One of the mysteries of the English language finally explained.
1A red pigment present in madder root, used in dyeing.
- ‘The synthesis of alizarin stands as a landmark in molecule making for two reasons.’
- ‘Kiyomizu, a bright alizarin, is youthful, sanguine and lusty.’
- ‘Indigo is now derived from naphthalene, and anthracene yields alizarin, the dye formerly obtained from madder root.’
- ‘These strokes are variations on translucent greenish blue, articulated at various points by splashes of orange, magenta and alizarin.’
- ‘Red lakes made from synthetic alizarin became common alongside the lakes derived from natural madder dyes.’
- 1.1as modifier Denoting dyes derived from or similar to alizarin.‘alizarin crimson’
- ‘The left side of this work is mysterious, with black marks floating on a field of alizarin crimson.’
- ‘These works combined several shades of white paint in built-up layers of greasy petal-like strokes that were punctuated with dots of ultramarine or alizarin crimson.’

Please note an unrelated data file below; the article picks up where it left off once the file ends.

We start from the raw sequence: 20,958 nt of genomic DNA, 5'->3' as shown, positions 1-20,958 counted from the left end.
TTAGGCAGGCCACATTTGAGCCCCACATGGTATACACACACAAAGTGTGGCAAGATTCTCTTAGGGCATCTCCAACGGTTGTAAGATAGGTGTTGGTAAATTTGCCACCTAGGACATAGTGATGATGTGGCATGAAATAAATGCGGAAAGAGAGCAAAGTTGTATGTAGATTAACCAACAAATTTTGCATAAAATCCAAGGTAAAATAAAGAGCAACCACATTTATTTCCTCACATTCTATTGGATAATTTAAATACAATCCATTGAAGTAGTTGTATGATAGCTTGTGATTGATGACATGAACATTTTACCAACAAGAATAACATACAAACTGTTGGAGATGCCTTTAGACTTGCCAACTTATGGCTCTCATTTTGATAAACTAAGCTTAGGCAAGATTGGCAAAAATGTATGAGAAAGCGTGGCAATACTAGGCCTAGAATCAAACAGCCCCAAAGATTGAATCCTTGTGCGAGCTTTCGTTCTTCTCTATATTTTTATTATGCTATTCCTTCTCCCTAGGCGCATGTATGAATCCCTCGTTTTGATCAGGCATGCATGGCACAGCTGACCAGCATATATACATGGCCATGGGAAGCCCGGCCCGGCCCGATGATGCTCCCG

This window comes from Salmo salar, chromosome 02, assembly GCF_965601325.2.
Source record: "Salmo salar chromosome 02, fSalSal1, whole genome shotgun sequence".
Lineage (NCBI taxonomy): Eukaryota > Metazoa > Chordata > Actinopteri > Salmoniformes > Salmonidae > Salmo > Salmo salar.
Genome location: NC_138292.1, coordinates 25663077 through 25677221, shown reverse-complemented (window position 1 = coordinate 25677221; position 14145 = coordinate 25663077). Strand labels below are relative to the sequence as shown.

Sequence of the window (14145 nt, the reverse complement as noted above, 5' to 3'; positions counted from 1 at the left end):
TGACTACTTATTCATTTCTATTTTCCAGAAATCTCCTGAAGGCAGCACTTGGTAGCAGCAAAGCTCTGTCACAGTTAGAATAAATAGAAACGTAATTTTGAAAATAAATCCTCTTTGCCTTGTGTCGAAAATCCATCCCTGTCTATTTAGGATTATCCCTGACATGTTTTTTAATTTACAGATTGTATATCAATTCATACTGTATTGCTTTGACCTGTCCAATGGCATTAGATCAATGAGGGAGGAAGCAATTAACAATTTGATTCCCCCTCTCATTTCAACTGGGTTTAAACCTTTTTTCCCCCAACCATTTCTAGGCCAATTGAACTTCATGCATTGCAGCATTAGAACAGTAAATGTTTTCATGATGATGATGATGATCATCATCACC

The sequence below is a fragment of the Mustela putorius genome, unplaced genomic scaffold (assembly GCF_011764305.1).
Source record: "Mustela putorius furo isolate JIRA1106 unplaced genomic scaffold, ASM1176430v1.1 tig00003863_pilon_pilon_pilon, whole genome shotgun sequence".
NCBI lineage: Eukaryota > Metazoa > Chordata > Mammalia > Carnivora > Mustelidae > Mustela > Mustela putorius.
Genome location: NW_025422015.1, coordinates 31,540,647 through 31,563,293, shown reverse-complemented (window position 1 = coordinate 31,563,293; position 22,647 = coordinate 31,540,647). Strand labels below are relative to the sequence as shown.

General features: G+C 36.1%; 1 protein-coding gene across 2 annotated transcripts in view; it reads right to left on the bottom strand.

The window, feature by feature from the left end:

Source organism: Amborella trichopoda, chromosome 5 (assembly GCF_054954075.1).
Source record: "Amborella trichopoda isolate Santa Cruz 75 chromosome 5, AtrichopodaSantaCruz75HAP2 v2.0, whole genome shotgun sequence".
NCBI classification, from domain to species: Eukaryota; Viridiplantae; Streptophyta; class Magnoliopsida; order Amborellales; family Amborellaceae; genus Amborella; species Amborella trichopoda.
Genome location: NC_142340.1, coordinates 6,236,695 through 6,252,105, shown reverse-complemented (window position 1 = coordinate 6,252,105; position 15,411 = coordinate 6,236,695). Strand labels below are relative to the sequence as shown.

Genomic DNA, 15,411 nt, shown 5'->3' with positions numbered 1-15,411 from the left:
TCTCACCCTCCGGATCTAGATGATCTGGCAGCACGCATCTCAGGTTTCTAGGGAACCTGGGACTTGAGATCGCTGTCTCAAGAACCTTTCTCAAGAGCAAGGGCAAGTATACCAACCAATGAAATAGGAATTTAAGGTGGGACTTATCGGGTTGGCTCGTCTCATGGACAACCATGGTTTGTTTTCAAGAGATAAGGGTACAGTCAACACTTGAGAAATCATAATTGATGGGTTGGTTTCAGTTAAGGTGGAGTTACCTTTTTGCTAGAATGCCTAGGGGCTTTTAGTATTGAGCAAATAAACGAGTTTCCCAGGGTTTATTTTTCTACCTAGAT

- ‘His palette drew from nature: heavy, dense ochers, browns, taupes and alizarin crimson.’
- ‘He noted a strong association of this vascular phenomenon with tumor necrosis and showed it to be negative for calcium with von Kossa's and alizarin red methods.’
- ‘The presence of alizarin dye and red lakes in the Raes and radiocarbon samples indicates that the color has been manipulated.’
Mid 19th century: from French alizarine, from alizari ‘madder’, from Arabic al-‘iṣāra ‘pressed juice’, from ‘aṣara ‘to press fruit’.
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